Discouragement is an extremely powerful force. When people see nothing coming from their best efforts, their values and attitude towards life change. They eventually will come to a point where nothing much matters other than getting what they want any way they can get it.
No where has more angst been created than in the labor market. Jobs are not being created fast enough to even accommodate new entrants, let alone those who have lost their means of self-support.
Recent graduates find themselves in enervating jobs that quickly destroy their prospects of ever achieving to their potential. Men and women who have led productive lives and even accumulated reserves to ensure they would survive six months or more should their income be disrupted are finding themselves barely subsisting on assistance as no work has been forthcoming for years.
The bulk of the new job growth has been in part time and temporary positions that offer neither income or security to displaced workers. As a result nearly 15% of Americans are unemployed by the broader U-6 measure, which includes those who have given up looking for work or who have been forced to take part time jobs for wages well below that to which they were accustomed.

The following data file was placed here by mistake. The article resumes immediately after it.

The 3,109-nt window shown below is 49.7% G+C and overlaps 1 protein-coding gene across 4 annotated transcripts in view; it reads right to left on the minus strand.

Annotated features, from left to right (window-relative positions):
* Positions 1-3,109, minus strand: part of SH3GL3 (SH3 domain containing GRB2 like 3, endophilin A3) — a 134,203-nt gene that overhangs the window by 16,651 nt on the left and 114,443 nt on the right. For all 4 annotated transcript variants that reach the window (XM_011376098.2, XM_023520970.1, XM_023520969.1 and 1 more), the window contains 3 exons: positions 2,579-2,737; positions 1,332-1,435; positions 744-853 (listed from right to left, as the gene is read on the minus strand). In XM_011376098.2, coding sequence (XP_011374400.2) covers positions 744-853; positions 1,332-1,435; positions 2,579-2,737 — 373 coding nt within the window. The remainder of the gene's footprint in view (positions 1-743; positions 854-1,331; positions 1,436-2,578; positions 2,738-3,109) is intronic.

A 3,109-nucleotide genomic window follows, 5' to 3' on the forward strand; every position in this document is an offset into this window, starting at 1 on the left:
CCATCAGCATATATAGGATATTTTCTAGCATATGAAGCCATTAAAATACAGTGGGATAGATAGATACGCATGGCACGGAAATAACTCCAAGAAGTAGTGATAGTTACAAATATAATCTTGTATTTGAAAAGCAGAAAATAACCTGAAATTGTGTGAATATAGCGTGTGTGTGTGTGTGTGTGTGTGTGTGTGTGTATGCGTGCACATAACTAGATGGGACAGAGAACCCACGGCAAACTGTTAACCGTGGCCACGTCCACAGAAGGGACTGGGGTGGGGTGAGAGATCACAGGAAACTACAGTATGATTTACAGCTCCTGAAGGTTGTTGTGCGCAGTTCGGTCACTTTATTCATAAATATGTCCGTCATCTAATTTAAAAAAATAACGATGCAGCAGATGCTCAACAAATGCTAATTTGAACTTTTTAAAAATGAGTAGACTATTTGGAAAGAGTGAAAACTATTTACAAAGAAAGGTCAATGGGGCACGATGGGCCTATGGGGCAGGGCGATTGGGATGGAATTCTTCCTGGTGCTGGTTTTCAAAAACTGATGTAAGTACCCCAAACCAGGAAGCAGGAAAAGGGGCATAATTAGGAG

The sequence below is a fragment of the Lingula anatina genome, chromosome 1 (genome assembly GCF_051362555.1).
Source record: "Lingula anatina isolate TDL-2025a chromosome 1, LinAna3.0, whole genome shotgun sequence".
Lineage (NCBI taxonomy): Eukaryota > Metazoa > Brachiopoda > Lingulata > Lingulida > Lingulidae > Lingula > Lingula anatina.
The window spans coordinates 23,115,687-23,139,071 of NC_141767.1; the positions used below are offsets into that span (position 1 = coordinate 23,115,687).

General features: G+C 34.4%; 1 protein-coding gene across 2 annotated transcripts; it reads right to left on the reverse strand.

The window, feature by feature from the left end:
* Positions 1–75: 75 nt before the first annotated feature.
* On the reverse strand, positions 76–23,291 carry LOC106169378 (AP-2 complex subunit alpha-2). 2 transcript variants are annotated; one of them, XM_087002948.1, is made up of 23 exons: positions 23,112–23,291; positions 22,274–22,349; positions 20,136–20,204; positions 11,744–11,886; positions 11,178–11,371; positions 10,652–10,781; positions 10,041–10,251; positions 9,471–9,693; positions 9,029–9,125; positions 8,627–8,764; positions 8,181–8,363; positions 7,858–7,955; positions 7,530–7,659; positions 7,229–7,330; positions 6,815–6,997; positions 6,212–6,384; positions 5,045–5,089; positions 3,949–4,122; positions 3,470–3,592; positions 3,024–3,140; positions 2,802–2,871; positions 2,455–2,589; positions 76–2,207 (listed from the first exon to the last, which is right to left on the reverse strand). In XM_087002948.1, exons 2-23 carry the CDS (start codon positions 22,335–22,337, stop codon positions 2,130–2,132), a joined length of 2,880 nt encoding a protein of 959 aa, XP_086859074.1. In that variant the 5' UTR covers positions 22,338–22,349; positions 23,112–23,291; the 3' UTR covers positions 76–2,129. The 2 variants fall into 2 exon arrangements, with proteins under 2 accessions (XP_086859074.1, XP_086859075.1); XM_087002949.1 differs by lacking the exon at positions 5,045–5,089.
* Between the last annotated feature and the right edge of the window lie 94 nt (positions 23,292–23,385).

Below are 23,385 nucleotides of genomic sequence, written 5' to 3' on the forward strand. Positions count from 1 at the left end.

When the labor force grows faster than job growth, as the numbers today suggest, the repercussions are harsh and far-reaching. The best and brightest of our young people, an irreplaceable asset, are held back by lack of opportunity. That alone has serious implications for our future as the loss in their combined life earnings is permanently subtracted from our nation’s wealth.
Older workers are particularly hard hit. Had they been able to continue working they would have made great contributions to the society with both their experience and generally higher incomes. Instead they now drain the country’s dwindling resources through receiving assistance and opting for early retirement on Social Security.
The people need one thing now more than any other: they need to feel encouraged. That won’t come from promises of better times, and it won’t come from more handouts. What we need the most is a sense that we are all on the same team working towards a common goal.
Sadly, too many good people feel only that they have been hung out to dry.